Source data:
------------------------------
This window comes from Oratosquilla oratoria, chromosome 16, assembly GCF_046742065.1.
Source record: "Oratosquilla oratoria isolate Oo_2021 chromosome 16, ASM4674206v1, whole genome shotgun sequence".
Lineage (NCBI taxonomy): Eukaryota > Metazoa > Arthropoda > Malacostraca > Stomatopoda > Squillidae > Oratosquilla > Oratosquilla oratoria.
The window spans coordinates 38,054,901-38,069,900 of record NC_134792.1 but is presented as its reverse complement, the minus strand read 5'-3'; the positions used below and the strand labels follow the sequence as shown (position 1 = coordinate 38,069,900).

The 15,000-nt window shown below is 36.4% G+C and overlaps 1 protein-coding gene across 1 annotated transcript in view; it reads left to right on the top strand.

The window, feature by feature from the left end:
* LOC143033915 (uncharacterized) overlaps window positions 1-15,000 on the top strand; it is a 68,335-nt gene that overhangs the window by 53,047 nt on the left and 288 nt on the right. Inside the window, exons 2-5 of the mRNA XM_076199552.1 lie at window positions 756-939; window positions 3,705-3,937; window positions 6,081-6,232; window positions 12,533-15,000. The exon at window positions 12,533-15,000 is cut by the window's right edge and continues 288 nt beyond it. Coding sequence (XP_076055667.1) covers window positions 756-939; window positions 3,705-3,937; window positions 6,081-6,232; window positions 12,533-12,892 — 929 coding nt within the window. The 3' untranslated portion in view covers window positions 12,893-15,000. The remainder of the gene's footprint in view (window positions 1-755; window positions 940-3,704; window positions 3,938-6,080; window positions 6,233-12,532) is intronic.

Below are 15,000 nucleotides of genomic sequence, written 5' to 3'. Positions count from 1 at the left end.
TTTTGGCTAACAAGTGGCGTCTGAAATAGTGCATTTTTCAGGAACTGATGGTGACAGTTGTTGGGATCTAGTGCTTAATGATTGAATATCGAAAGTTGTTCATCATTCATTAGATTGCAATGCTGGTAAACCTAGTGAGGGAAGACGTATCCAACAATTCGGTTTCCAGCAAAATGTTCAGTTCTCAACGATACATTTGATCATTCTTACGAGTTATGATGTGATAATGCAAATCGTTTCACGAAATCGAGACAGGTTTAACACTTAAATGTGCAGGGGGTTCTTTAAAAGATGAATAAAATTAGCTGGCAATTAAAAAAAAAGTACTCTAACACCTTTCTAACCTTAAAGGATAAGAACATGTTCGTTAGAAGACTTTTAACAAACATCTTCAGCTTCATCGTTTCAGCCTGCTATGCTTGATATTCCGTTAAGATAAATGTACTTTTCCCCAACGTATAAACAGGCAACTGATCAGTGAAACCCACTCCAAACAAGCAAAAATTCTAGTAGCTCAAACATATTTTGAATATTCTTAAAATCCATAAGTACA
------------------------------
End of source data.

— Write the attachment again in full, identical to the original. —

This window comes from Oratosquilla oratoria, chromosome 16, assembly GCF_046742065.1.
Source record: "Oratosquilla oratoria isolate Oo_2021 chromosome 16, ASM4674206v1, whole genome shotgun sequence".
Lineage (NCBI taxonomy): Eukaryota > Metazoa > Arthropoda > Malacostraca > Stomatopoda > Squillidae > Oratosquilla > Oratosquilla oratoria.
The window spans coordinates 38,054,901-38,069,900 of record NC_134792.1 but is presented as its reverse complement, the minus strand read 5'-3'; the positions used below and the strand labels follow the sequence as shown (position 1 = coordinate 38,069,900).

The 15,000-nt window shown below is 36.4% G+C and overlaps 1 protein-coding gene across 1 annotated transcript in view; it reads left to right on the top strand.

The window, feature by feature from the left end:
* LOC143033915 (uncharacterized) overlaps window positions 1-15,000 on the top strand; it is a 68,335-nt gene that overhangs the window by 53,047 nt on the left and 288 nt on the right. Inside the window, exons 2-5 of the mRNA XM_076199552.1 lie at window positions 756-939; window positions 3,705-3,937; window positions 6,081-6,232; window positions 12,533-15,000. The exon at window positions 12,533-15,000 is cut by the window's right edge and continues 288 nt beyond it. Coding sequence (XP_076055667.1) covers window positions 756-939; window positions 3,705-3,937; window positions 6,081-6,232; window positions 12,533-12,892 — 929 coding nt within the window. The 3' untranslated portion in view covers window positions 12,893-15,000. The remainder of the gene's footprint in view (window positions 1-755; window positions 940-3,704; window positions 3,938-6,080; window positions 6,233-12,532) is intronic.

Below are 15,000 nucleotides of genomic sequence, written 5' to 3'. Positions count from 1 at the left end.
TTTTGGCTAACAAGTGGCGTCTGAAATAGTGCATTTTTCAGGAACTGATGGTGACAGTTGTTGGGATCTAGTGCTTAATGATTGAATATCGAAAGTTGTTCATCATTCATTAGATTGCAATGCTGGTAAACCTAGTGAGGGAAGACGTATCCAACAATTCGGTTTCCAGCAAAATGTTCAGTTCTCAACGATACATTTGATCATTCTTACGAGTTATGATGTGATAATGCAAATCGTTTCACGAAATCGAGACAGGTTTAACACTTAAATGTGCAGGGGGTTCTTTAAAAGATGAATAAAATTAGCTGGCAATTAAAAAAAAAGTACTCTAACACCTTTCTAACCTTAAAGGATAAGAACATGTTCGTTAGAAGACTTTTAACAAACATCTTCAGCTTCATCGTTTCAGCCTGCTATGCTTGATATTCCGTTAAGATAAATGTACTTTTCCCCAACGTATAAACAGGCAACTGATCAGTGAAACCCACTCCAAACAAGCAAAAATTCTAGTAGCTCAAACATATTTTGAATATTCTTAAAATCCATAAGTACA